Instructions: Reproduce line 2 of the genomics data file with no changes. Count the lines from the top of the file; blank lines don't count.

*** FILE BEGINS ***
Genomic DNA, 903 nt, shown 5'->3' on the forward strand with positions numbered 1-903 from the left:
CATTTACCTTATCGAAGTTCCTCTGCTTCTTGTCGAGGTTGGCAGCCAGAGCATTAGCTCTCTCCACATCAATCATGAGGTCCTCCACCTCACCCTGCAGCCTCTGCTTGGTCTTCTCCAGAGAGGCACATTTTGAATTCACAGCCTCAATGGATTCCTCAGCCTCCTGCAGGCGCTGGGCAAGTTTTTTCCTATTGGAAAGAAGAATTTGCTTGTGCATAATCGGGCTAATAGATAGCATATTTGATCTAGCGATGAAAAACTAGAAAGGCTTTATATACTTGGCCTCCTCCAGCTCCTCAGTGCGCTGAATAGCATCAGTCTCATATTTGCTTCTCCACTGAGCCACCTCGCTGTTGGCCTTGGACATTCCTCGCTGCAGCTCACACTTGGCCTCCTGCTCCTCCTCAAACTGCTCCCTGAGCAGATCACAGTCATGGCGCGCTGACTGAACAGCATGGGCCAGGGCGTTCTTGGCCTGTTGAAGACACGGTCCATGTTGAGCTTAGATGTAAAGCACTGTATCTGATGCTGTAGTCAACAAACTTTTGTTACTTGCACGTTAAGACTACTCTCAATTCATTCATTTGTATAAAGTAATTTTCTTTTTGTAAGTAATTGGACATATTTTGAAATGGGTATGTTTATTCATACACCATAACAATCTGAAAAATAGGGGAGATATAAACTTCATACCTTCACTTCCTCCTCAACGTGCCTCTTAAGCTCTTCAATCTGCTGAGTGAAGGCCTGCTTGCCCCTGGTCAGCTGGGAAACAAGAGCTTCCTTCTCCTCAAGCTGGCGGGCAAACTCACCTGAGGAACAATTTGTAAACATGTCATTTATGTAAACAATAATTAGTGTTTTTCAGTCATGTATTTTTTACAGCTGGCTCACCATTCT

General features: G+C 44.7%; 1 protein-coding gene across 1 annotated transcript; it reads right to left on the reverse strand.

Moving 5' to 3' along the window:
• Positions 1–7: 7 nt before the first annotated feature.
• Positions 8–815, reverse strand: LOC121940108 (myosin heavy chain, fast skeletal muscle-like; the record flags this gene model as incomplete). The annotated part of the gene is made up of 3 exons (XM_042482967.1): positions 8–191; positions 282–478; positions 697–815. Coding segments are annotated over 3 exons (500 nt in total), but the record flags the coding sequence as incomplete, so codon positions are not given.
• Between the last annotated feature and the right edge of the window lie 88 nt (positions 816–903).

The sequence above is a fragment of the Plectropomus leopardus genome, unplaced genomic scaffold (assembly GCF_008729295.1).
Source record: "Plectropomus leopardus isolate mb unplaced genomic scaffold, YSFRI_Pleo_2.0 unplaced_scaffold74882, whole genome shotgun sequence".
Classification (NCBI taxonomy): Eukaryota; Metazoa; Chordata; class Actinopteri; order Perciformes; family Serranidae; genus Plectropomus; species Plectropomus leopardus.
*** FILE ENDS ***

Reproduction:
CATTTACCTTATCGAAGTTCCTCTGCTTCTTGTCGAGGTTGGCAGCCAGAGCATTAGCTCTCTCCACATCAATCATGAGGTCCTCCACCTCACCCTGCAGCCTCTGCTTGGTCTTCTCCAGAGAGGCACATTTTGAATTCACAGCCTCAATGGATTCCTCAGCCTCCTGCAGGCGCTGGGCAAGTTTTTTCCTATTGGAAAGAAGAATTTGCTTGTGCATAATCGGGCTAATAGATAGCATATTTGATCTAGCGATGAAAAACTAGAAAGGCTTTATATACTTGGCCTCCTCCAGCTCCTCAGTGCGCTGAATAGCATCAGTCTCATATTTGCTTCTCCACTGAGCCACCTCGCTGTTGGCCTTGGACATTCCTCGCTGCAGCTCACACTTGGCCTCCTGCTCCTCCTCAAACTGCTCCCTGAGCAGATCACAGTCATGGCGCGCTGACTGAACAGCATGGGCCAGGGCGTTCTTGGCCTGTTGAAGACACGGTCCATGTTGAGCTTAGATGTAAAGCACTGTATCTGATGCTGTAGTCAACAAACTTTTGTTACTTGCACGTTAAGACTACTCTCAATTCATTCATTTGTATAAAGTAATTTTCTTTTTGTAAGTAATTGGACATATTTTGAAATGGGTATGTTTATTCATACACCATAACAATCTGAAAAATAGGGGAGATATAAACTTCATACCTTCACTTCCTCCTCAACGTGCCTCTTAAGCTCTTCAATCTGCTGAGTGAAGGCCTGCTTGCCCCTGGTCAGCTGGGAAACAAGAGCTTCCTTCTCCTCAAGCTGGCGGGCAAACTCACCTGAGGAACAATTTGTAAACATGTCATTTATGTAAACAATAATTAGTGTTTTTCAGTCATGTATTTTTTACAGCTGGCTCACCATTCT